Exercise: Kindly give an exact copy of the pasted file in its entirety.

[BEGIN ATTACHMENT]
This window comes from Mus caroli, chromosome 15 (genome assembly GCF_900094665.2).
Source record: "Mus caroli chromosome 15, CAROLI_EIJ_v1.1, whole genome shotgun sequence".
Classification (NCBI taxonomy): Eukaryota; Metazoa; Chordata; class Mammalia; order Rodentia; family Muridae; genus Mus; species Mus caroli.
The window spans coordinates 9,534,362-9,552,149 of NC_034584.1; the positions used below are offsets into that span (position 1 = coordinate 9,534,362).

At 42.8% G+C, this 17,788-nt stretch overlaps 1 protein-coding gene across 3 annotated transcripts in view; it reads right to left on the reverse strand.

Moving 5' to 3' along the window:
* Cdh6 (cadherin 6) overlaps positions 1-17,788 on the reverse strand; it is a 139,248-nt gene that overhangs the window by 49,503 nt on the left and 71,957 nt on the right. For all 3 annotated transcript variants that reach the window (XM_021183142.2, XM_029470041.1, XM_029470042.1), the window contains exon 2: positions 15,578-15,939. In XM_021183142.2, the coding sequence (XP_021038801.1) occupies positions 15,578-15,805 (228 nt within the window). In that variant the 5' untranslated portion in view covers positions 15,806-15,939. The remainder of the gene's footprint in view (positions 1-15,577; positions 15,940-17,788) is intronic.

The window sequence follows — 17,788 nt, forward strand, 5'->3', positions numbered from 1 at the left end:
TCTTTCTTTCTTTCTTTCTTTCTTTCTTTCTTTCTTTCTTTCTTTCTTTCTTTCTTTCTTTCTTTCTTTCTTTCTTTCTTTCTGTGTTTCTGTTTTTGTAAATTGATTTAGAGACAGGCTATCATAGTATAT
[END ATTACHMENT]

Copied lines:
This window comes from Mus caroli, chromosome 15 (genome assembly GCF_900094665.2).
Source record: "Mus caroli chromosome 15, CAROLI_EIJ_v1.1, whole genome shotgun sequence".
Classification (NCBI taxonomy): Eukaryota; Metazoa; Chordata; class Mammalia; order Rodentia; family Muridae; genus Mus; species Mus caroli.
The window spans coordinates 9,534,362-9,552,149 of NC_034584.1; the positions used below are offsets into that span (position 1 = coordinate 9,534,362).

At 42.8% G+C, this 17,788-nt stretch overlaps 1 protein-coding gene across 3 annotated transcripts in view; it reads right to left on the reverse strand.

Moving 5' to 3' along the window:
* Cdh6 (cadherin 6) overlaps positions 1-17,788 on the reverse strand; it is a 139,248-nt gene that overhangs the window by 49,503 nt on the left and 71,957 nt on the right. For all 3 annotated transcript variants that reach the window (XM_021183142.2, XM_029470041.1, XM_029470042.1), the window contains exon 2: positions 15,578-15,939. In XM_021183142.2, the coding sequence (XP_021038801.1) occupies positions 15,578-15,805 (228 nt within the window). In that variant the 5' untranslated portion in view covers positions 15,806-15,939. The remainder of the gene's footprint in view (positions 1-15,577; positions 15,940-17,788) is intronic.

The window sequence follows — 17,788 nt, forward strand, 5'->3', positions numbered from 1 at the left end:
TCTTTCTTTCTTTCTTTCTTTCTTTCTTTCTTTCTTTCTTTCTTTCTTTCTTTCTTTCTTTCTTTCTTTCTTTCTTTCTTTCTGTGTTTCTGTTTTTGTAAATTGATTTAGAGACAGGCTATCATAGTATAT